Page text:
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Scientific characterisation of the dyes, pigments, fibres and wood used in the production of barkcloth from Pacific islands

  • Diego TamburiniEmail author
  • Caroline R. Cartwright
  • Marta Melchiorre Di Crescenzo
  • Georgina Rayner
Original Paper
  • 53 Downloads

Abstract

Barkcloth production is one of the most distinctive traditions in Oceania. The aim of this work was to investigate the materials used to create 36 objects from the British Museum’s Oceania collection associated with this tradition, including a selection of clothing items (such as loincloths, tiputas and ceremonial head-dresses), beaters and beating boards from various Pacific Islands. A range of scientific analyses were carried out to identify the fibres and colouring materials (dyes and pigments) used in the barkcloths and the wood used for beaters and boards. Scanning electron microscopy (SEM) revealed that plants used for barkcloth include Broussonetia papyrifera (paper mulberry), Artocarpus altilis (breadfruit tree), Ficus spp. (fig/banyan) including Ficus prolixa, Pipturus albidus (māmaki) and Hibiscus tiliaceus (hau, beach hibiscus). Syzygium effusum, Eugenia reinwardtiana, Acacia koaia and Styphelia tameiameiae were identified as the woods used to produce the barkcloth beaters and beating boards. FTIR and Raman spectroscopies indicated the use of reddish-brown earths, dark clays and carbon-based blacks from vegetable precursors among the pigments; high pressure liquid chromatography coupled with electrospray ionisation and quadrupole-time of flight detection (HPLC-ESI-Q-ToF) highlighted the use of noni (Morinda citrifolia), turmeric (Curcuma longa), indigo and tannins as the main dyes. The results of FTIR and HPLC-ESI-Q-ToF analyses provided preliminary information on the painting materials, suggesting the predominant use of binding media from vegetable sources (most likely gums and plant exudates, possibly containing oils and resins). Proteins were also identified on a number of objects, but further investigations are needed to clarify the use of binding media. An attempt was made to identify patterns for the use of certain materials in specific areas, but, despite some interesting results, the database needs to be expanded.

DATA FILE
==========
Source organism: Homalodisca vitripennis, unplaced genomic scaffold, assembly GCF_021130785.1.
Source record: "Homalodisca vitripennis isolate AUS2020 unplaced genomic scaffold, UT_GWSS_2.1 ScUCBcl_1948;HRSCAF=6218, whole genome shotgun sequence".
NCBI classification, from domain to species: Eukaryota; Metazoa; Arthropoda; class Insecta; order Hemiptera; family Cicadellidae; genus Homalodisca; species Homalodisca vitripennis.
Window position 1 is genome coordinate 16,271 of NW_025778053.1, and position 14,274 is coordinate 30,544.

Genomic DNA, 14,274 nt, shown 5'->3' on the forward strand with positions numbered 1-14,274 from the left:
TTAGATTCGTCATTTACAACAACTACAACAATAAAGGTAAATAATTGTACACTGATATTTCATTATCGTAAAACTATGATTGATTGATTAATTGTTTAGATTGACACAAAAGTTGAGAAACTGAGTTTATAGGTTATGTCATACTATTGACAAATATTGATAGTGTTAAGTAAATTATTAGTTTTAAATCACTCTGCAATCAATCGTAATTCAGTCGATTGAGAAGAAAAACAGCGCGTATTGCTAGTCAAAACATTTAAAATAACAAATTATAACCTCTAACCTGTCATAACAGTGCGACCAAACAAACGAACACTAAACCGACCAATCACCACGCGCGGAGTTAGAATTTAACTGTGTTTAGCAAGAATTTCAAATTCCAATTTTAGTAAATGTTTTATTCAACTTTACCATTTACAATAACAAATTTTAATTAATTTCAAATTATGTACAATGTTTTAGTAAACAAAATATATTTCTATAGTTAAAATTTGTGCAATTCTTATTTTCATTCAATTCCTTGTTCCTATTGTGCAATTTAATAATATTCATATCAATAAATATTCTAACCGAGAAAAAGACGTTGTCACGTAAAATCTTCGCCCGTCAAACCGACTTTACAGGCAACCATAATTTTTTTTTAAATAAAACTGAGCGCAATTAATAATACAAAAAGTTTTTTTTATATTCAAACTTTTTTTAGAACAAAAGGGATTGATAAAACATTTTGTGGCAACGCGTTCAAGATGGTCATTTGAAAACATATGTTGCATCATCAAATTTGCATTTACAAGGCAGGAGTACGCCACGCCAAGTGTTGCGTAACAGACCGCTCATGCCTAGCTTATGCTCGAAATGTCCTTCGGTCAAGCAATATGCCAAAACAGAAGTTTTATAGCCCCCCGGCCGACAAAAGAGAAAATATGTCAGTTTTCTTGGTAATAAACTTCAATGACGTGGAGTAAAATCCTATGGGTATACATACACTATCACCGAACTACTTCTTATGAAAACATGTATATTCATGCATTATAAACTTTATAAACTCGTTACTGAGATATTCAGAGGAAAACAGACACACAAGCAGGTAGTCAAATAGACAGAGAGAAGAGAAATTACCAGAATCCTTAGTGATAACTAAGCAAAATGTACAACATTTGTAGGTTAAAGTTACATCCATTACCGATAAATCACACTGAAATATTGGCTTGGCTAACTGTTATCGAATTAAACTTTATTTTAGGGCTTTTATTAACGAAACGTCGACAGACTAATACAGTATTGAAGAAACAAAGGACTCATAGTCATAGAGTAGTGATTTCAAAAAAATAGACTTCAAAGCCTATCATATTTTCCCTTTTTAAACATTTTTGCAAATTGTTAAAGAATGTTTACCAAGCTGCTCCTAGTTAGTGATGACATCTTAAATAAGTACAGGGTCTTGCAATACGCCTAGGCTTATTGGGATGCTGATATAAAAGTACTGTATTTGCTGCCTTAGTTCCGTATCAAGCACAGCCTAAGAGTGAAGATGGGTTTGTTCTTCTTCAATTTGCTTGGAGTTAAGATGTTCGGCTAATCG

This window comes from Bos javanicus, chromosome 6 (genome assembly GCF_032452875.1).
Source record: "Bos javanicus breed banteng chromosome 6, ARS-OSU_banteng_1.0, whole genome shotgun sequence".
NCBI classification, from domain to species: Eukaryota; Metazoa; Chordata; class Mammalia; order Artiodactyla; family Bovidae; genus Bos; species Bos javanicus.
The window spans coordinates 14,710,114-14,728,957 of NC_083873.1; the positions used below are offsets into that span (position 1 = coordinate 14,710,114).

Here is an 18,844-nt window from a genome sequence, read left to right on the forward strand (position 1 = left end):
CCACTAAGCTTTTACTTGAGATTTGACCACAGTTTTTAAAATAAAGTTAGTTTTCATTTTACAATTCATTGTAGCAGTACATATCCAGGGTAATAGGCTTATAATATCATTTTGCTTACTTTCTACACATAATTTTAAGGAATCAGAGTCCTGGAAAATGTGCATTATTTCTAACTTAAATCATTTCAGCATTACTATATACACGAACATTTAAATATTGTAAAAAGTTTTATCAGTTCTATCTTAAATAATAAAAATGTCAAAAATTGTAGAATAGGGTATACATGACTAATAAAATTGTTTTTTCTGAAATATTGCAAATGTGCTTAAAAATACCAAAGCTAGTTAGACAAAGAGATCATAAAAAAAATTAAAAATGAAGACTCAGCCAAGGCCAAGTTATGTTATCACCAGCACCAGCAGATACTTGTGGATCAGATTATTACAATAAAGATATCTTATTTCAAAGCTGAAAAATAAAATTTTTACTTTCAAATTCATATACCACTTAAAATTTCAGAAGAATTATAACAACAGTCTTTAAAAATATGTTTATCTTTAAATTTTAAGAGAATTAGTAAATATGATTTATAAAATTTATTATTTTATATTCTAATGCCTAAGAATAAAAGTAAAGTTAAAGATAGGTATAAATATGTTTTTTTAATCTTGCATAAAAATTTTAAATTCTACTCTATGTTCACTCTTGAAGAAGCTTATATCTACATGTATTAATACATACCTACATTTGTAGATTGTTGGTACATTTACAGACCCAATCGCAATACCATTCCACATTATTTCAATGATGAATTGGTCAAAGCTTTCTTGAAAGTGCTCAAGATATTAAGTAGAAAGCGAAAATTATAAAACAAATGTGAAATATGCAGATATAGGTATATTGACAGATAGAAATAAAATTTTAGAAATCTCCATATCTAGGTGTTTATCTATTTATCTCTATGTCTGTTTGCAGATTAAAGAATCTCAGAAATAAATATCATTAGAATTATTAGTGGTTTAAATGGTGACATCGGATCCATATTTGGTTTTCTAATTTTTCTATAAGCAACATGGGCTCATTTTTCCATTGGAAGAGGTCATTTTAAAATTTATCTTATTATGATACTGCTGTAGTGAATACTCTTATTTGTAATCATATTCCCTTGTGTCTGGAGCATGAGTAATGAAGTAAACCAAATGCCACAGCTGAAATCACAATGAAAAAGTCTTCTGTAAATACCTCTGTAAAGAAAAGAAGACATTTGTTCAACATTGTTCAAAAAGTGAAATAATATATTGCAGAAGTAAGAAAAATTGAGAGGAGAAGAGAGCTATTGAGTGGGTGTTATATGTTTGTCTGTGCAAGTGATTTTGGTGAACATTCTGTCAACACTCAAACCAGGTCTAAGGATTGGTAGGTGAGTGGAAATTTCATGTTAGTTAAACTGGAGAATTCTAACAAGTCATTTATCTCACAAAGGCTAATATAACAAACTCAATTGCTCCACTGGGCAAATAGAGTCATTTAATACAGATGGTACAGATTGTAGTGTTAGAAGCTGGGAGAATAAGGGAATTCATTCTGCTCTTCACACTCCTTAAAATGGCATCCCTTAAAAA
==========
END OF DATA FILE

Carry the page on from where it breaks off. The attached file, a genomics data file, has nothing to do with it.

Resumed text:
Keywords

Barkcloth Fibres Dyes Pigments Wood Pacific Islands 

Notes

Acknowledgements

The authors would like to thank Natasha McKinney, curator of the British Museum’s 2015 exhibition ‘Shifting patterns: Pacific barkcloth clothing’, who initiated the request and selected the objects for scientific investigation. Joanne Dyer (Department of Scientific Research, The British Museum) is also thanked for helping in the acquisition of some Raman spectra and Antony Simpson for his help in creating some of the images. As an Andrew W. Mellon Postdoctoral Research Fellow, Diego Tamburini would like to thank the Andrew W. Mellon foundation.

Supplementary material

12520_2018_745_MOESM1_ESM.pdf (3 mb)
ESM 1 (PDF 3088 kb)

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Copyright information

© Springer-Verlag GmbH Germany, part of Springer Nature 2018

Authors and Affiliations

  1. 1.Department of Scientific ResearchThe British MuseumLondonUK
  2. 2.Scientific DepartmentThe National GalleryLondonUK
  3. 3.Straus Center for Conservation and Technical StudiesHarvard Art MuseumsCambridgeUSA

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